Stopping short

A U.N. report says that the crisis in Darfur, Sudan, constitutes "crimes against humanity," but not genocide.

By Ewen MacAskill
Published February 1, 2005 1:31PM (EST)

The Sudanese government should be referred to the international criminal court for alleged crimes against humanity in Darfur, a United Nations-commissioned report has concluded. But the study, which is expected to be debated by the U.N. Security Council Tuesday, falls short of describing the situation in the western region of Sudan as genocide.

The report, by a five-member commission headed by Italian judge Antonio Cassese, is due to be published Tuesday. The study was requested by U.N. Secretary General Kofi Annan in October to investigate whether genocide was being conducted in Darfur, where tens of thousands have been killed and 1.8 million displaced.

A U.N. source said Monday that the commission's conclusion was that the testimony it took did not amount to proof of genocide. "But it does say crimes against humanity of an ethnic nature have been committed and recommends going to the ICC [International Criminal Court]."

A diplomat described the commission's findings as "hard-hitting." Another diplomat close to the Security Council said: "The Sudanese government is not getting off."

The report includes a confidential annex naming members of the Sudanese military and government the commission identifies as perpetrators of the alleged crimes. Although the Sudanese government was given a copy of the report in advance, the U.N. withheld the annex. Members of the commission told diplomats they did not want to prejudice the outcome of any trial by publishing the names. They also said that the testimony they took was not under oath and therefore would not stand up in court, and that a more thorough investigation with a view to a trial would be needed.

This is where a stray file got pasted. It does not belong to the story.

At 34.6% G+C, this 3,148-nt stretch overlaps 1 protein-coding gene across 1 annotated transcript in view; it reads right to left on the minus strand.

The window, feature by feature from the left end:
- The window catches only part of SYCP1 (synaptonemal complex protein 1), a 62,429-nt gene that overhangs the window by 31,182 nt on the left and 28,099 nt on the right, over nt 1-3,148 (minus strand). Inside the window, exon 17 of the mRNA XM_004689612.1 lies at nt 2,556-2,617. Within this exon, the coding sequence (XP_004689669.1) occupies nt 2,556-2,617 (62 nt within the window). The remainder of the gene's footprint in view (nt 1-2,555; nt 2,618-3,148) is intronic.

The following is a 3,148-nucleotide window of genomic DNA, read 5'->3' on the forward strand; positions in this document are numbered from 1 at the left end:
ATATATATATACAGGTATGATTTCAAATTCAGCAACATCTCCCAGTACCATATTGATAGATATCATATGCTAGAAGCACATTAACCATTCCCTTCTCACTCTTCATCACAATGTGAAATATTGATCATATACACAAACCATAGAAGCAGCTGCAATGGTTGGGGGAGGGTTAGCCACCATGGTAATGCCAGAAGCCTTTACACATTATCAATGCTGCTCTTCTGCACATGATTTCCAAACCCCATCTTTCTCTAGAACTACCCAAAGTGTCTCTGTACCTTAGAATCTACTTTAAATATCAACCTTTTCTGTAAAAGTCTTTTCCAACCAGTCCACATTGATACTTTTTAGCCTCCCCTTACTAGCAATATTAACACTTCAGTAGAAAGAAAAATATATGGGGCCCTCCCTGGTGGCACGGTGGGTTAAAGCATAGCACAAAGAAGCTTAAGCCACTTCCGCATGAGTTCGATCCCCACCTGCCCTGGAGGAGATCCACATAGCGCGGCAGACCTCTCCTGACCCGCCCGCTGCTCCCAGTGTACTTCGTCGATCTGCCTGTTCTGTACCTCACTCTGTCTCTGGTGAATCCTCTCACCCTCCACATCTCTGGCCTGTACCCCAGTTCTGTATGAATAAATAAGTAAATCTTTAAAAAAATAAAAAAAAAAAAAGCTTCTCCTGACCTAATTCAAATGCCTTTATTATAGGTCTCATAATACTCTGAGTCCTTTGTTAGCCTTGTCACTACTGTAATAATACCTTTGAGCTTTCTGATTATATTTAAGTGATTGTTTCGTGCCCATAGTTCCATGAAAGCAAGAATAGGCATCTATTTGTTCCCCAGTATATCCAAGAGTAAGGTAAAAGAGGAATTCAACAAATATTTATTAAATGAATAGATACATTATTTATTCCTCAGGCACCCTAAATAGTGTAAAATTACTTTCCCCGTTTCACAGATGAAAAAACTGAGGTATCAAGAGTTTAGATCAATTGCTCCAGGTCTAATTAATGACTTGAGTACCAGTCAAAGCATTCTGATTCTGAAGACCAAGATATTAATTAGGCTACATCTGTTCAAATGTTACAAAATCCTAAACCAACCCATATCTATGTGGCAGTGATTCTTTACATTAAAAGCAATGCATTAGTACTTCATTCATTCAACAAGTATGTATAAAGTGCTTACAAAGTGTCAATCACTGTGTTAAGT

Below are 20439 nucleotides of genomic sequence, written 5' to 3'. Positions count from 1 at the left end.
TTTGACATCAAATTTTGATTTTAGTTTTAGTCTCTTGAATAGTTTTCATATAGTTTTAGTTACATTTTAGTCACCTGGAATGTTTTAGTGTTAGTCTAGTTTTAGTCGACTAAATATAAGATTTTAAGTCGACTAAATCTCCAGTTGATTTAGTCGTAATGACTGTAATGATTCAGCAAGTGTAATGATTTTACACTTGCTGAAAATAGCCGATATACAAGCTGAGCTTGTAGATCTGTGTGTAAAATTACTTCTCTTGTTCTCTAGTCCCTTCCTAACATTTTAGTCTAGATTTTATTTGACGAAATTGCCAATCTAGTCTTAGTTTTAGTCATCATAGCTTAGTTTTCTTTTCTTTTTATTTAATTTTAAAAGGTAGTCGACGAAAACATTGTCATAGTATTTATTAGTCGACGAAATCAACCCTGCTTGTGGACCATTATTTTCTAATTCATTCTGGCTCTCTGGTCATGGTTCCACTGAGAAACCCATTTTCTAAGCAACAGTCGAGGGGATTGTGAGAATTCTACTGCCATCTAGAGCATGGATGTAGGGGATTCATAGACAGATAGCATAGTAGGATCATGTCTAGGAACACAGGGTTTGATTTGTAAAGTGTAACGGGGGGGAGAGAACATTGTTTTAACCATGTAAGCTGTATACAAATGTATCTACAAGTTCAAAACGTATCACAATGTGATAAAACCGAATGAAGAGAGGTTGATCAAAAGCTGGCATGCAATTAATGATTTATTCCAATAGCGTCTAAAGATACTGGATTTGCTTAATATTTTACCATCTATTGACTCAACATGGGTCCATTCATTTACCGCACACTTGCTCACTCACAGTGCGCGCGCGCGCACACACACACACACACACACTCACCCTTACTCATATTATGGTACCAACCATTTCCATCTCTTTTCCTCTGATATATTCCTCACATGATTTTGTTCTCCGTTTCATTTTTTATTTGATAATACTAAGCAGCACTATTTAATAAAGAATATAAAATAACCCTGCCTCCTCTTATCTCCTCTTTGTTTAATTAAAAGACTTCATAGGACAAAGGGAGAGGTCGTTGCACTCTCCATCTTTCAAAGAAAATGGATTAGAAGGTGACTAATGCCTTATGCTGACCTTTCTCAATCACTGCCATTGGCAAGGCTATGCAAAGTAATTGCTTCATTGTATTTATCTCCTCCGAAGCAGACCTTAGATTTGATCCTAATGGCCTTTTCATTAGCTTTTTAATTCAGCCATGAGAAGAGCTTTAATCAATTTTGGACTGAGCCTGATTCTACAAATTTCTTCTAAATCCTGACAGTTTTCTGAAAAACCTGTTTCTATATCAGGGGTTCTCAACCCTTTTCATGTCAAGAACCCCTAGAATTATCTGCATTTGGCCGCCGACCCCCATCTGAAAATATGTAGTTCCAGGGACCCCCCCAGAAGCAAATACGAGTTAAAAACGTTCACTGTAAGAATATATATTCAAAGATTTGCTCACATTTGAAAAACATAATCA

The Sudanese foreign minister, Mustafa Osman Ismail, said in Abuja, Nigeria: "We have a copy of that report, and they didn't say there is a genocide." A conclusion that genocide had been committed would have imposed an obligation on the international community to intervene in Darfur. The Sudanese, though relieved they are not being accused of genocide, will dispute the findings.

Referral to the ICC poses a dilemma for the United States. Washington wants action against the Sudanese government, but it has boycotted the ICC because it refuses to allow anyone other than U.S. courts to have jurisdiction over American troops who might, in theory, be accused of war crimes. But the U.S. may find the ICC, which has all the needed staff and logistics in place, preferable to the creation of an independent tribunal similar to the one on Rwanda, which Washington criticized as too expensive.

The international community has been torn on the Darfur issue, with some urging economic sanctions or military intervention against the Sudanese government and others, including the British government, preferring to try to cajole the Sudanese government into resolving the crisis.

Darfur is likely to dominate the U.N. Security Council meeting this week and next. Annan is to present detailed proposals about the dispatch of 10,000 U.N. troops to police a cease-fire in another Sudanese conflict -- between north and south -- and is likely to include a reference to Darfur.

Both the government and rebels fighting in Darfur Monday confirmed that a new round of peace talks had been agreed to for this month.

Ewen MacAskill

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